Trial Court Allowed Alternate Jurors to Be Present During Deliberations
State v. Gross, 97 Ohio St.3d 121, 2002 Ohio 5524, 776 N.E.2d 1061, involved a circumstance where the defendant did object when the trial court allowed the alternate jurors to be present during deliberations on sentencing. Id. at P 122.
The lower court did, however, instruct the alternate jurors to listen and follow the deliberations, but not to participate in the deliberations in any way, either through words or gestures. Id. at P 123-124.
The court also told the alternate jurors that they were not to have any conversations. Id. at P 124.
Nevertheless, during deliberations the alternate jurors played a game of cards, "threw pens and things," and one alternate juror commented that he thought that the deliberating jurors were being "pressured in making decision." Id. at P 125-129.
Upon learning of the alternate jurors behavior, the trial court swore in the bailiffs and took testimony concerning that behavior. Id. at P 129.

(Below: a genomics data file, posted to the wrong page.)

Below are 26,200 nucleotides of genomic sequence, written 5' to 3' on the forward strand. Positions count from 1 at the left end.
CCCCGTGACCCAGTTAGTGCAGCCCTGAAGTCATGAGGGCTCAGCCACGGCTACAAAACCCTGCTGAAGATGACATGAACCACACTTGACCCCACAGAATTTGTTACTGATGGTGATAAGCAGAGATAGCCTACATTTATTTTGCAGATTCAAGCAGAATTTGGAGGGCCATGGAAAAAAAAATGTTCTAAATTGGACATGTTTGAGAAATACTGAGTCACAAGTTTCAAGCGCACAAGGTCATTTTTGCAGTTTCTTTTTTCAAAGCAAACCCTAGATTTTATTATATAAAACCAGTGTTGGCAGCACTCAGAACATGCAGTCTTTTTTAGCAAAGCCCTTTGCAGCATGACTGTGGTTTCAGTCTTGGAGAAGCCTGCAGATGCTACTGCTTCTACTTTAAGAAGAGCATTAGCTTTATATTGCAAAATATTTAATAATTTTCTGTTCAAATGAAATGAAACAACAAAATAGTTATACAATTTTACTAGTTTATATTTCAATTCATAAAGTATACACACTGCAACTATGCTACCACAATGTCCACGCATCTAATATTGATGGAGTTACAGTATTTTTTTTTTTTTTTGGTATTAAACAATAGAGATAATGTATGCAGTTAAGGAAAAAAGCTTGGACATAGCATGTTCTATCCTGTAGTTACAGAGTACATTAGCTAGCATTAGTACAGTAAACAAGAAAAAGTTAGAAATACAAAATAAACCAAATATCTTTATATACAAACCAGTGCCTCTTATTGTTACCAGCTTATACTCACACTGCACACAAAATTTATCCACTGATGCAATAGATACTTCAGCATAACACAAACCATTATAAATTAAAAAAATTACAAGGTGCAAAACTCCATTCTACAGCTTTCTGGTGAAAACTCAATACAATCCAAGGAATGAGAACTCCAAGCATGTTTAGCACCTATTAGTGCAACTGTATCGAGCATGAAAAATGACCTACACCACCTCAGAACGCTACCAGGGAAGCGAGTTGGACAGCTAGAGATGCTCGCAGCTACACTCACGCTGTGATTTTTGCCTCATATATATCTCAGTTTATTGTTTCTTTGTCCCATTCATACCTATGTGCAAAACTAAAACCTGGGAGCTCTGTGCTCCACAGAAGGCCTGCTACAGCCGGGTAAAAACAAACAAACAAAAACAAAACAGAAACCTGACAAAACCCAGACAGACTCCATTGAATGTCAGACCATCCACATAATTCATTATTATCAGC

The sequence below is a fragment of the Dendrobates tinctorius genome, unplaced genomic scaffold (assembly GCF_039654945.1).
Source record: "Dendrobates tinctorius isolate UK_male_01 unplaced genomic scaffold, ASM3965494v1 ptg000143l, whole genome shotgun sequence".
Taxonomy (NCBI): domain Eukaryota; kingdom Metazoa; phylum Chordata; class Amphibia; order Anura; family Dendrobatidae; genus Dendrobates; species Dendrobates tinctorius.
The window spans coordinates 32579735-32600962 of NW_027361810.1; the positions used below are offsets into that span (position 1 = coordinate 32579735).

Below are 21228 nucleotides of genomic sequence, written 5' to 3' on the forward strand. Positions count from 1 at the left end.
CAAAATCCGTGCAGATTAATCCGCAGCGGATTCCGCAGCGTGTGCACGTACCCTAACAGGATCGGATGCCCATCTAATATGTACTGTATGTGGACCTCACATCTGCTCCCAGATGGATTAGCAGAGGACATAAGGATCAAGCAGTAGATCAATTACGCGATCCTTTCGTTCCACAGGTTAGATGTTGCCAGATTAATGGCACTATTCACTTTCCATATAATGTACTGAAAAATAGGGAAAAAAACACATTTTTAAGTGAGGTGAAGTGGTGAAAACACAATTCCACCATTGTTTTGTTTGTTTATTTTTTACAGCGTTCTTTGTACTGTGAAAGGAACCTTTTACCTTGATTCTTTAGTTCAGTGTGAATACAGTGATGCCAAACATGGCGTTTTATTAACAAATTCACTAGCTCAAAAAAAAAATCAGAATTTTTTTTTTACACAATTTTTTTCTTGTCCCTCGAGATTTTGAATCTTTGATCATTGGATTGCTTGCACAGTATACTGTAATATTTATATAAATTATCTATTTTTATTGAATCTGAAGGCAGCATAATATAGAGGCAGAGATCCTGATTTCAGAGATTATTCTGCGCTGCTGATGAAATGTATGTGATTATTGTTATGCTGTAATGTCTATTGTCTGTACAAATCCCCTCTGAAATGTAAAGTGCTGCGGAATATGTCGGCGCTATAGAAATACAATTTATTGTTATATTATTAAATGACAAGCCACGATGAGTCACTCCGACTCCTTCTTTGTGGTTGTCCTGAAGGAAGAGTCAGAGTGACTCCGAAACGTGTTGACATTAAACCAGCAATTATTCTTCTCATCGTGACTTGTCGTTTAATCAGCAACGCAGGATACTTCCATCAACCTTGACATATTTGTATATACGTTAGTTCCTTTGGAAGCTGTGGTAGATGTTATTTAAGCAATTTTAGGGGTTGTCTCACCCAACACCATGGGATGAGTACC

Defense counsel moved for a mistrial, which was denied by the court. Id.
The trial judge then decided to bring the jury, including the alternate jurors, back into the courtroom in order to repeat his jury instructions. Id.
Before the court could, however, follow through on this decision, it received a note from the jury foreman. Id. the note stated that the two jurors who were accused of being pressured did not, in fact, feel that way and that the jury had reached a decision. Id. P 130-131.
Without reinstructing the jury, the court brought the jury and the alternates back into the courtroom and accepted the jury's judgment. Id. P 132.
On appeal, the Ohio Supreme Court reiterated that sending alternate jurors to the jury room during deliberations was error. Id. P 133.
The court then distinguished Gross from Murphy and Jackson because the defendant's trial counsel did object to permitting the alternate jurors to be present during deliberations. Id. P 134.
Because there was an objection, the Gross court found that there was presumed prejudice. Id.
Consequently, the majority concluded that "reversible error occurs where, over objection, an alternate juror participates in jury deliberations resulting in an outcome adverse to the defendant and either:
(1) the state has not shown the error to be harmless, or (2) the trial court has not cured the error." Id. P 137.